This sign is in the hallway near our lab.


I believe it says:

Nánkāi dàxué: Xiàndài guāngxué yánjiū suǒ

But the 开 is written inside a 门. I thought it would be a traditional character, however, that is 開, which is not what is written. It's like a semi-simplified character. (研 is written strangely too.)

Question: Why is 开 written within a 门 in this sign?

Update: here's two more examples I've seen around campus:



In these examples, seems to be written as the traditional .

  • The character 門 is simplified to 门 for that the cursive writing style likes it in ancient China, so almost all simplified Chinese character replace 門 with 门 from traditional Chinese, but there are two particular characters, 开 and 关. They are written as 開 and 関 in Japanese, note that the part within 門 are the same as simplified Chinese, but why the 门/門 is missing? it is inexplicable. So I think writing the 开 in 门 is absolutely right, instead, the characters 开 and 关 in Simplified Chinese are indescribable.
    – xenophōn
    Commented Nov 10, 2017 at 2:16

2 Answers 2


BabelStone wrote a Proposal to Encode Obsolete Simplified Chinese Characters which also contains a lot of history and other important information.

Under the heading 2.2 we find:

Table of First Batch Simplified Characters

The table below lists all 324 first batch simplified characters in the order that they occur in the published table of simplifications. The reference number is prefixed “DJ” for Dìyīpī Jiǎntǐzì. Mappings to the corresponding standard simplified and traditional character forms are given in the columns marked “Simp.” and “Trad.” respectively. Characters that are proposed for encoding are given a Unicode number of U+XXXXX and printed in red. Unicode points marked with an asterisk are for CJK-D characters, and as of writing are still provisional.

Here we find:


DJ‑89 U+2B52D* 𫔭 开 開 kāi

Background about these simplifications also on the BabelStone proposal explain under 2.1

First Batch Simplified Characters (1935)


In January 1934 at the 29th meeting of the Preparatory Committee for the Unification of the National Language (Guóyǔ Tǒngyī Chóubèi Wěiyuánhuì 國語統一籌備委員會) of the Ministry of Education, Qián Xuántóng 錢玄同 (1887–1939) submitted a draft table of simplified characters (Sōucǎi gùyǒu ér jiào shìyòng de jiǎntǐzì àn 搜採固有而較適用的簡體字案). These were approved by the committee, and Qián Xuántóng was delegated to edit a table of simplified characters for publication. In August 1935 the Ministry of Eductaion published a first batch of 324 simplified characters (see Appendices A and F), with the intention of publishing a series of further batches of simplified characters. However, in February 1936 the Ministry of Education issued a directive halting the simplification program, and no further batches of simplified characters were issued. Although this first batch of simplified characters was not widely used, it was historically very important as it represented the first centralized attempt to promote the use of simplified characters in China, and was a precursor to the simplification movement of the 1950s and 1960s in the People’s Republic of China.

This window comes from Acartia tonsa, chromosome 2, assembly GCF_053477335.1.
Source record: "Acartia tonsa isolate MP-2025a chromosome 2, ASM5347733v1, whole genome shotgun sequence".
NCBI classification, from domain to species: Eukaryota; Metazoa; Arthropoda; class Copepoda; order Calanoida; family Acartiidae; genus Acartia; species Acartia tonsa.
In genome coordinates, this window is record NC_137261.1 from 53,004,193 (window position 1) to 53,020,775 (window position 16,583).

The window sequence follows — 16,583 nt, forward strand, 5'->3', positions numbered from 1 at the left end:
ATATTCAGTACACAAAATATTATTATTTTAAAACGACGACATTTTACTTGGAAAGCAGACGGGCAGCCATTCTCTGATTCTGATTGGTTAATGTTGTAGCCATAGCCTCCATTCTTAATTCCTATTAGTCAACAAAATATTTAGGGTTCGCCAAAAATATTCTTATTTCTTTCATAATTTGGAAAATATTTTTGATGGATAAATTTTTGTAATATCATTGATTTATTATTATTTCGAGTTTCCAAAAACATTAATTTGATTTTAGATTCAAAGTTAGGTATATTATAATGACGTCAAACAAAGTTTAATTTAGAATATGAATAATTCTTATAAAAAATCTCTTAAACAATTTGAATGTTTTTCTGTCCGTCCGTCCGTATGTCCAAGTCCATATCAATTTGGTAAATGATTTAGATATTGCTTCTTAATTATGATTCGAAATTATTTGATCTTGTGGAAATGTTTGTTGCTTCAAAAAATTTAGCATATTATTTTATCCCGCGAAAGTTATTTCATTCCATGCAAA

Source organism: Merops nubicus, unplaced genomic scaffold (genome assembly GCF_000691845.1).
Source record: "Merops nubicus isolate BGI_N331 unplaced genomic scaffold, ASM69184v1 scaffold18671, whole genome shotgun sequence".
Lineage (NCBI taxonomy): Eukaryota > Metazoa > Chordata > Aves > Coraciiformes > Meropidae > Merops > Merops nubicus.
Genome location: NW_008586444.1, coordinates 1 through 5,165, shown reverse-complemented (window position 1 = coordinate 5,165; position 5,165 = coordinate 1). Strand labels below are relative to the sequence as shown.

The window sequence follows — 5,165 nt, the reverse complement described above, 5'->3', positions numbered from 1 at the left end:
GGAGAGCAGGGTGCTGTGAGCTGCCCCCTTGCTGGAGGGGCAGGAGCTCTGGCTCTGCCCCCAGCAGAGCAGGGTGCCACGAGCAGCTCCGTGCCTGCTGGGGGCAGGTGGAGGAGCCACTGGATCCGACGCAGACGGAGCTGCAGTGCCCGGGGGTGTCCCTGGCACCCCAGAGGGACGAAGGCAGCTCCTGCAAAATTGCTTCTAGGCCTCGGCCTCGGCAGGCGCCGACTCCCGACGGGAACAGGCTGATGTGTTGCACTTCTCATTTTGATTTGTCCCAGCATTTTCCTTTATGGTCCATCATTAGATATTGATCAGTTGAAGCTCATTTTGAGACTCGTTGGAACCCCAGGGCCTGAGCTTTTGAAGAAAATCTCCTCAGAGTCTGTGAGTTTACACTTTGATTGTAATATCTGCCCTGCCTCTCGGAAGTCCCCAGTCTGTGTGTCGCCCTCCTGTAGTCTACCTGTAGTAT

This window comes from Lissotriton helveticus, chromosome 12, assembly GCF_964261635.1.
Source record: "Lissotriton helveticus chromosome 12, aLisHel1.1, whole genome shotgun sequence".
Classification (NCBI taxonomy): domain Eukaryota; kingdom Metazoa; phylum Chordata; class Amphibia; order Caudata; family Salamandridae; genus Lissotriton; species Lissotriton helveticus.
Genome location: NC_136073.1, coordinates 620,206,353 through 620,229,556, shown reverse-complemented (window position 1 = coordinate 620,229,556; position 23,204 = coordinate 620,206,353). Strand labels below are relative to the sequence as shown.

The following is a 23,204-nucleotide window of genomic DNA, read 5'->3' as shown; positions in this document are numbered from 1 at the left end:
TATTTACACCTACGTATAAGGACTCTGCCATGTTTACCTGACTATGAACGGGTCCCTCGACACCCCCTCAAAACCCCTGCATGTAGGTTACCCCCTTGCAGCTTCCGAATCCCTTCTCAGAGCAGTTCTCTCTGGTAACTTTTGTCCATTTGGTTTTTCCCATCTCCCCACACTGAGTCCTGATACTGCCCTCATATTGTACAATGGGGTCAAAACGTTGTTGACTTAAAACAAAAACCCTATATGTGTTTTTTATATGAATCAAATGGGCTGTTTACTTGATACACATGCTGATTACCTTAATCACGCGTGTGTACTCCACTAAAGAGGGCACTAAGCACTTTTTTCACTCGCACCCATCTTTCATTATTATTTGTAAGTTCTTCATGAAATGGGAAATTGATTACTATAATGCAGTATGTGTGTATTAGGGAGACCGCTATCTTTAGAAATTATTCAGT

Fig.1 Jīngběn Tōngsú Xiǎoshuō 11:2a


DJ‑228:  (錢)

The simplifications in this table were based on commonly used vulgar form characters (e.g. 宝 for 寶), ancient forms of characters (e.g. 无 for 無) and cursive form characters (e.g. 为 for 為). Most of the 324 first batch simplifications are identical to modern standard simplified characters or Japanese simplified characters, but some are different to a greater or lesser extent; and those characters that are not currently encoded need to be encoded in order for scholars to discuss this pioneering episode in the history of Chinese character simplification. Moreover, some of the currently unencoded “first batch” characters are commonly found in early printed texts (see Fig.1), so it would also be useful to encode these characters for scholars of such texts.